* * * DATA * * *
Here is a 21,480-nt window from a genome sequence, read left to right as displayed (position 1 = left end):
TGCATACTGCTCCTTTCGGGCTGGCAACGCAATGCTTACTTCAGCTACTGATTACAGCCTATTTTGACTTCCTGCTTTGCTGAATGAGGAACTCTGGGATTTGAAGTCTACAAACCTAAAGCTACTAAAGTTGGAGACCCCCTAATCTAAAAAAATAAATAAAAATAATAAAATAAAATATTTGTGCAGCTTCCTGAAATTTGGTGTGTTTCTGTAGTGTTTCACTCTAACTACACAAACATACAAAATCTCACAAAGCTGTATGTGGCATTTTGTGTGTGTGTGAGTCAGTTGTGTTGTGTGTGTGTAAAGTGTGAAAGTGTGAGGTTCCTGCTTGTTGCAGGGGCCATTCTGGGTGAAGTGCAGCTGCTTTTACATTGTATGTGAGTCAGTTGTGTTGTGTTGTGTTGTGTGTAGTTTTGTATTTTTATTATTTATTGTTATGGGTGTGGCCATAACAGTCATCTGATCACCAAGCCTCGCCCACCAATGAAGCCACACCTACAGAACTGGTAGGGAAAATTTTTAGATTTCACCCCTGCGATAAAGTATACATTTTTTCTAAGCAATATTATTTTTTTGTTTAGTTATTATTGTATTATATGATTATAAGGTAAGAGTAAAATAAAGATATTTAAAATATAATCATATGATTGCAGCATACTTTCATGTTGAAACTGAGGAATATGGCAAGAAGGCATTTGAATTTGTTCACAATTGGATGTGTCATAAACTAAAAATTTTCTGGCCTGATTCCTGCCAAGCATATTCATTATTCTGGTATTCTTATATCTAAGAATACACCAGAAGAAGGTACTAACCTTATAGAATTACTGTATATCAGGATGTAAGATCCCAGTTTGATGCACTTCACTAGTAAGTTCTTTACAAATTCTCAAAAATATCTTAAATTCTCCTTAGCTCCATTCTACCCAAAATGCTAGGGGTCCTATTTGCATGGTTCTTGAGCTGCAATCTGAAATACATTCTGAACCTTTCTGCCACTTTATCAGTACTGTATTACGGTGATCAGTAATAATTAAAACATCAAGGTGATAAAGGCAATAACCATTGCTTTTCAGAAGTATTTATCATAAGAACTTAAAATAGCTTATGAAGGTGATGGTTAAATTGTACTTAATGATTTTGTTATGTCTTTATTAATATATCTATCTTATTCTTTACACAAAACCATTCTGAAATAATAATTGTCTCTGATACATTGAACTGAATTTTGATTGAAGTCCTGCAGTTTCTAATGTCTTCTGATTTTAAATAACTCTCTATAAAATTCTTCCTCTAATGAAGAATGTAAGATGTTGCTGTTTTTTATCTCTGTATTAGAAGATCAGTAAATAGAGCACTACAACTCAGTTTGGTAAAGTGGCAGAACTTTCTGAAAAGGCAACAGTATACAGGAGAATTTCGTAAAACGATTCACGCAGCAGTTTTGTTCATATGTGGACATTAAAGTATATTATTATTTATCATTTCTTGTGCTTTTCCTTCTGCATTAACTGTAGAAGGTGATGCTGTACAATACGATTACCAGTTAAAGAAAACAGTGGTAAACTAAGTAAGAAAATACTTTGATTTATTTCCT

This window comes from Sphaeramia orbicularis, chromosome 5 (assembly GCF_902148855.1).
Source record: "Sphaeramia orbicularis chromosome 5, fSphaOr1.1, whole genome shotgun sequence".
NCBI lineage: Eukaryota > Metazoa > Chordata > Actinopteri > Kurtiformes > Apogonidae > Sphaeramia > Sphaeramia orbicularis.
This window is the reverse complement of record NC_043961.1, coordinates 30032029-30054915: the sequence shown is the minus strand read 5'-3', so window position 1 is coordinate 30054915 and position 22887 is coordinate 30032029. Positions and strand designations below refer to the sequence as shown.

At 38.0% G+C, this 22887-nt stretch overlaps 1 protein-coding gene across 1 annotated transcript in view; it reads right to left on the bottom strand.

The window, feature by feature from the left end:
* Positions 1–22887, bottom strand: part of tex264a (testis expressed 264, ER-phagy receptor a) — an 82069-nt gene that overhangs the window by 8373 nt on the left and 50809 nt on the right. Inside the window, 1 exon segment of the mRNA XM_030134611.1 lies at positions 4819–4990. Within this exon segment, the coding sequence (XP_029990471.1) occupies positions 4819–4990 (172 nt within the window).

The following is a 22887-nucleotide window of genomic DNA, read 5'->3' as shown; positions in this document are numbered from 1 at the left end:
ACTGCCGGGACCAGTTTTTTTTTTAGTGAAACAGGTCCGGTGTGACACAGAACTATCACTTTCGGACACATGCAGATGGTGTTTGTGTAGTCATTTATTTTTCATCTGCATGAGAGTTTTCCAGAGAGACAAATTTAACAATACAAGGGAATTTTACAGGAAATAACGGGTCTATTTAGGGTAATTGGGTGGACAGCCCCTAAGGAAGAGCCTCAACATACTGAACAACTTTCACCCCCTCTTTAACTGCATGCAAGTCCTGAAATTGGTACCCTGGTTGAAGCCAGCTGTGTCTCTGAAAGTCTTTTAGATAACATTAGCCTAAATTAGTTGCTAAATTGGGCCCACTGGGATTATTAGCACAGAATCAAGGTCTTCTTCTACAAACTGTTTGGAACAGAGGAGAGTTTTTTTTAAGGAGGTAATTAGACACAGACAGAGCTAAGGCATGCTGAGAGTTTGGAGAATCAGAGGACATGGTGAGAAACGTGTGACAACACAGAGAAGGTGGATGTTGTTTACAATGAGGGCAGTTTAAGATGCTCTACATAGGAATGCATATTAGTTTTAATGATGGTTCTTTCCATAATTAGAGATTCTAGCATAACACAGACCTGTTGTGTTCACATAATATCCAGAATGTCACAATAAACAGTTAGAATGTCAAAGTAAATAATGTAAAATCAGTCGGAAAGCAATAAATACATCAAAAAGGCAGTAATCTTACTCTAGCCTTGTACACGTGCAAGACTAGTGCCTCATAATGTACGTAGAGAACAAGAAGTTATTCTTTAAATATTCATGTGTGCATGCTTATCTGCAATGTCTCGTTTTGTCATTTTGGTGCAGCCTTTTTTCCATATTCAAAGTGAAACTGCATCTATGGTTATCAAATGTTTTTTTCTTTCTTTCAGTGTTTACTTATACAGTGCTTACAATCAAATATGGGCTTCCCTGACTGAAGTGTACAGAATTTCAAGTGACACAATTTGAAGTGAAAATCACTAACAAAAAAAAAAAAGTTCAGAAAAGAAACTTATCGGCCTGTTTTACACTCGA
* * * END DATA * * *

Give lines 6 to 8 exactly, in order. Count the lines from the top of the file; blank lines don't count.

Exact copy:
This window is the reverse complement of record NC_043961.1, coordinates 30032029-30054915: the sequence shown is the minus strand read 5'-3', so window position 1 is coordinate 30054915 and position 22887 is coordinate 30032029. Positions and strand designations below refer to the sequence as shown.

At 38.0% G+C, this 22887-nt stretch overlaps 1 protein-coding gene across 1 annotated transcript in view; it reads right to left on the bottom strand.

The window, feature by feature from the left end: